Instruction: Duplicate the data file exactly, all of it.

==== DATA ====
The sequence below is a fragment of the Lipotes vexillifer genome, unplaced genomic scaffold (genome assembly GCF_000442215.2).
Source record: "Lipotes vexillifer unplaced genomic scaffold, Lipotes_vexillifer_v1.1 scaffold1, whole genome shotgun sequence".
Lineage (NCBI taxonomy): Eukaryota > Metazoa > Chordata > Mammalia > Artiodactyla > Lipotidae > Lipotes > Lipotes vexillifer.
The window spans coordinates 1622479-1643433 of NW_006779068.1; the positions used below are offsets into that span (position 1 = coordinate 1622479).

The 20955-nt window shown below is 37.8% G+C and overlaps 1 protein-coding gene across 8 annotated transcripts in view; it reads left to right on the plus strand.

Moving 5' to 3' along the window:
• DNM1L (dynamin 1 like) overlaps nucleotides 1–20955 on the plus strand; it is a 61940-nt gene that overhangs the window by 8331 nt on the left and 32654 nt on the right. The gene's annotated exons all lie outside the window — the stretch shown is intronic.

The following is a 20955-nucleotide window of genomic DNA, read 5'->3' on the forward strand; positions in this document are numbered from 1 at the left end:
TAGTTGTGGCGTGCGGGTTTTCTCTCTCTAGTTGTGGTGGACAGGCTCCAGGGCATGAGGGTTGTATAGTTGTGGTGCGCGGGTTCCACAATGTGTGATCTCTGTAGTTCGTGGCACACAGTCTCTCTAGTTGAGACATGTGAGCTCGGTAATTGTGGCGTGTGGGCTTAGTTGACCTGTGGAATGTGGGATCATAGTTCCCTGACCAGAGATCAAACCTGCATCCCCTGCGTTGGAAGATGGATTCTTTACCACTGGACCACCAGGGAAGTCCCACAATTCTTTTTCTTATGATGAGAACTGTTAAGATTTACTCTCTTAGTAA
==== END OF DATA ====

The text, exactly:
The sequence below is a fragment of the Lipotes vexillifer genome, unplaced genomic scaffold (genome assembly GCF_000442215.2).
Source record: "Lipotes vexillifer unplaced genomic scaffold, Lipotes_vexillifer_v1.1 scaffold1, whole genome shotgun sequence".
Lineage (NCBI taxonomy): Eukaryota > Metazoa > Chordata > Mammalia > Artiodactyla > Lipotidae > Lipotes > Lipotes vexillifer.
The window spans coordinates 1622479-1643433 of NW_006779068.1; the positions used below are offsets into that span (position 1 = coordinate 1622479).

The 20955-nt window shown below is 37.8% G+C and overlaps 1 protein-coding gene across 8 annotated transcripts in view; it reads left to right on the plus strand.

Moving 5' to 3' along the window:
• DNM1L (dynamin 1 like) overlaps nucleotides 1–20955 on the plus strand; it is a 61940-nt gene that overhangs the window by 8331 nt on the left and 32654 nt on the right. The gene's annotated exons all lie outside the window — the stretch shown is intronic.

The following is a 20955-nucleotide window of genomic DNA, read 5'->3' on the forward strand; positions in this document are numbered from 1 at the left end:
TAGTTGTGGCGTGCGGGTTTTCTCTCTCTAGTTGTGGTGGACAGGCTCCAGGGCATGAGGGTTGTATAGTTGTGGTGCGCGGGTTCCACAATGTGTGATCTCTGTAGTTCGTGGCACACAGTCTCTCTAGTTGAGACATGTGAGCTCGGTAATTGTGGCGTGTGGGCTTAGTTGACCTGTGGAATGTGGGATCATAGTTCCCTGACCAGAGATCAAACCTGCATCCCCTGCGTTGGAAGATGGATTCTTTACCACTGGACCACCAGGGAAGTCCCACAATTCTTTTTCTTATGATGAGAACTGTTAAGATTTACTCTCTTAGTAA